Researchers are hosting a conference at Ohio State University in which they are announcing that they have shed more light on—or shrouded further in mystery, if you’ll pardon the pun—the possible authenticity of the Shroud of Turin. Carbon dating authorized by the Roman Catholic church in 1998 established it, for many, to be medieval in origin. New research, however, suggests that the shroud may have been vandalized and/or patched during medieval times, introducing cotton fibers that are not part of the original.
At the conference this weekend, believers in the shroud’s authenticity say they will reveal new data showing that the corner that was sampled contained cotton threads, and is therefore not representative of the main cloth, which is linen. A sample that’s not representative can’t be used to date the shroud, the researchers say.
The work was led by Robert Villarreal, a chemist at Los Alamos National Laboratory in New Mexico.
His work further confirms the theory of Dublin couple Joe Marino and Sue Benford. Neither is a professional researcher, but they’ve devoted a combined 42 years to studying the shroud.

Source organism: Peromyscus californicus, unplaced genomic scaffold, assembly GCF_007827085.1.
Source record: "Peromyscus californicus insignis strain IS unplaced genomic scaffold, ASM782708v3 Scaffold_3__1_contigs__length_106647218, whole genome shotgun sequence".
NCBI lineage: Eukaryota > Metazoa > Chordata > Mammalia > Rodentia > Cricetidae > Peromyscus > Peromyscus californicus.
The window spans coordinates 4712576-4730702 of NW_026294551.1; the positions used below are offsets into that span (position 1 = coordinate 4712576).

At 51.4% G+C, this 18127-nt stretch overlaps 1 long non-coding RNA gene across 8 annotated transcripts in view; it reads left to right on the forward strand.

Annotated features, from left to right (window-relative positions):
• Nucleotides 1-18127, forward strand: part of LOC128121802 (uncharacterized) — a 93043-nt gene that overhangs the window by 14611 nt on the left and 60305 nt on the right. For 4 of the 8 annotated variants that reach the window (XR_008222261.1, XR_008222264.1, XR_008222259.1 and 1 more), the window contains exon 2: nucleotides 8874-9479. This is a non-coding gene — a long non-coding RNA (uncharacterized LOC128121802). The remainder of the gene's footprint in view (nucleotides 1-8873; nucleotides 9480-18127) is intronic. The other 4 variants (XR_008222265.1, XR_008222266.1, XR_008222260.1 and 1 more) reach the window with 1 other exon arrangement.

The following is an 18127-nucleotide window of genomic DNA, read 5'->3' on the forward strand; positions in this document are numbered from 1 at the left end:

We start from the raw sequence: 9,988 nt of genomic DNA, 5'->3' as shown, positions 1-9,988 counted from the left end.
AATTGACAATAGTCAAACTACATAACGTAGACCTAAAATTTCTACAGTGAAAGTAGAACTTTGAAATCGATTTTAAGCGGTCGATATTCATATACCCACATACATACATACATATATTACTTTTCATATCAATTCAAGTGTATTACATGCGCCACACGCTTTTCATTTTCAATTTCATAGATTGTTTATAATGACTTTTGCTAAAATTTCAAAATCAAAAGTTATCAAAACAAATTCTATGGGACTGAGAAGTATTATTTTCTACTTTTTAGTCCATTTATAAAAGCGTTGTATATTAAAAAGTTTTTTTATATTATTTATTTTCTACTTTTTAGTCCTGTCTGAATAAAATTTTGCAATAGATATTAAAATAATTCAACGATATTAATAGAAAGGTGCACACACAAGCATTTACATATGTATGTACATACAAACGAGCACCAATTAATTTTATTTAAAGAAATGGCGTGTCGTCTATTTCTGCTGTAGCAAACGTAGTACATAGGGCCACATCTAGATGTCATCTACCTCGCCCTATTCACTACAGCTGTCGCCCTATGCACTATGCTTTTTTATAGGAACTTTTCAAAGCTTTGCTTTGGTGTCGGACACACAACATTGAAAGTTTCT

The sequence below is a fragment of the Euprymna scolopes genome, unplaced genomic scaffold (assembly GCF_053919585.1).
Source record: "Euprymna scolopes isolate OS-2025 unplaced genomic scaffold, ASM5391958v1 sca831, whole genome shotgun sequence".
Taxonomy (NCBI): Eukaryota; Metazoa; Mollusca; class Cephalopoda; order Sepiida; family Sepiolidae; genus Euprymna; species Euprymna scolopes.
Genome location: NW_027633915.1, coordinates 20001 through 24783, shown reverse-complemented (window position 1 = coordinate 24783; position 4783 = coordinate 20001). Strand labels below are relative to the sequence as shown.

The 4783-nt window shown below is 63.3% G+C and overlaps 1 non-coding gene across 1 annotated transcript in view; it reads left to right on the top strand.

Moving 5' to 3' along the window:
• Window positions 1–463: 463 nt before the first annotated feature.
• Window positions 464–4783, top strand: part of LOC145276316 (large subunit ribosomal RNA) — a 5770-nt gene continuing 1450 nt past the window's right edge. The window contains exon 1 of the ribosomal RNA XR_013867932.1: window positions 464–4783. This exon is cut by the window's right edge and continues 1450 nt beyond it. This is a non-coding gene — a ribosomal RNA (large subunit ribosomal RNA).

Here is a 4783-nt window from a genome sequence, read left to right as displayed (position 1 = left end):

In the 1500s, the shroud went on a tour of Europe, and security wasn’t tight, Benford said. It’s possible somebody removed a small piece of the shroud and patched it using “invisible weaving,” a common technique at the time that would’ve left the alteration unnoticeable to the naked eye.
The Columbus Dispatch did some pre-event coverage here, and Blogspotting Anglican Episcopalian, who is at the conference and to whom we owe a hat tip for this announcement, has more:
Using some of the most advanced analytical equipment available, a team of nine scientists at the famed Los Alamos National Laboratory confirmed that the material used for radiocarbon dating of the shroud in 1988 was not part of the shroud’s fabric. Previously, micro-chemical tests had demonstrated that the cloth is at least twice as old as the medieval date determined by the now discredited carbon 14 tests. This gives new life to historical and forensic arguments that suggest that the shroud might be the burial cloth of Jesus.
This from here.